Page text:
The next George was “Little George” Patton. He was the original George that opened Georges Surf Center. He got the nickname “Little George” because, yeah you guessed it, he was little. He was a stoked dude who loved to surf and used his baby son in all of his advertisements in the surfing publications. I still hear from him often; he lives in Thailand now and has a young and pretty wife. He is always trying to out “young and pretty wife” me, but he can’t. Mine is younger and prettier, hahaha George. Cool dude.
Then came George Draper, the first “Mayor of Main Street.” Draper bought Georges Surf Center from Patton. This worked out really conveniently as being that they were both named George there was no need to change the name of the store. It was still Georges, just a different George. One of the cool, and really smart, changes to the store was the addition of “Jan’s Juice Bar” in the back. A beautiful young surf chick named Jan Gaffney ran it and the extra people that came to get smoothies and cookies added to the sale of surfboards and the success of the business. George was a single dude and loved to hang out in front of the store enjoying the ebb and flow of beautiful surf girls passing by, cherry picking the best looking ones for maybe a phone number or at least a name. He was kinda the local surf Don Juan of the 70’s. George was also a pal of Jack Murphy, a.k.a. “Murph the Surf.” Murph told me one time that George didn’t ‘t trust banks and had all his money buried somewhere or stuffed into mattresses. Treasure map anybody?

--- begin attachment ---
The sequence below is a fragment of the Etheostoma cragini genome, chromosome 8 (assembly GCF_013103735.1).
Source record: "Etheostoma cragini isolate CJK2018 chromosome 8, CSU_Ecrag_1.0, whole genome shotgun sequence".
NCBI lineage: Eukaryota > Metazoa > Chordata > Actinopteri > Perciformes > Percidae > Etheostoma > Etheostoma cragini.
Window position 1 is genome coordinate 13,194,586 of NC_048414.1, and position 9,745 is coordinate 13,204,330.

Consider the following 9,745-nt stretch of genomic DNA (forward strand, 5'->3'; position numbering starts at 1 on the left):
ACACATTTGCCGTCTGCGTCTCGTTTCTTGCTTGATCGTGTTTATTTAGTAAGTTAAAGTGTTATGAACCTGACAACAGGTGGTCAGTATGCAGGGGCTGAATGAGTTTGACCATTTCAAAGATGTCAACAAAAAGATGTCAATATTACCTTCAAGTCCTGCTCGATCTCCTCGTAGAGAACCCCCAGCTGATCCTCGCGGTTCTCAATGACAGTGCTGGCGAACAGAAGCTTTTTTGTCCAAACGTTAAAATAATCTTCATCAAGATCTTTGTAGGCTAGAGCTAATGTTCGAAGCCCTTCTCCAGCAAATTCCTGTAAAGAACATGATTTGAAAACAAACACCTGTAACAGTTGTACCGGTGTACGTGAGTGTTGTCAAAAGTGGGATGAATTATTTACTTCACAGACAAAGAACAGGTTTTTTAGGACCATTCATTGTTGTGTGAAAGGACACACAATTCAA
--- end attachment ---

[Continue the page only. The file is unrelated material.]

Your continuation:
Then came the Lambert Georges. The older one being a very popular local surfer who was the father of the younger one who became the next “Mayor of Main Street,” after George Draper. George Lambert was first the shop gremmie and then manager of the Robert August Surf Shop. Also a super good surfer and Huntington Beach High School Surf Team star. He went on to manage the longboard room at Huntington Surf ‘n Sport, along with me for a few years, and eventually has become one of the top real estate agents in town working with Bob “the Greek” Bolan at Huntington Beach Realty. Wanna buy or sell a house, George is your dude. I loved the time we worked together at HSS, two surf shop dinosaurs in a 21st century surf super store. I liked to think we added a little “soul” to the place. They could fold t-shirts there so tight and perfectly that you could cut fish with the edges, an art I never could master. George’s son, Max, is now one of the hottest up and coming surfers in town. My real name is Charles and my dad and his dad and as far back as is known were all named that. I named my first son Clint and the second one Tanner. So I can understand why George broke the chain. The big question is who is gonna be the next “Mayor of Main Street,” and will it be a George?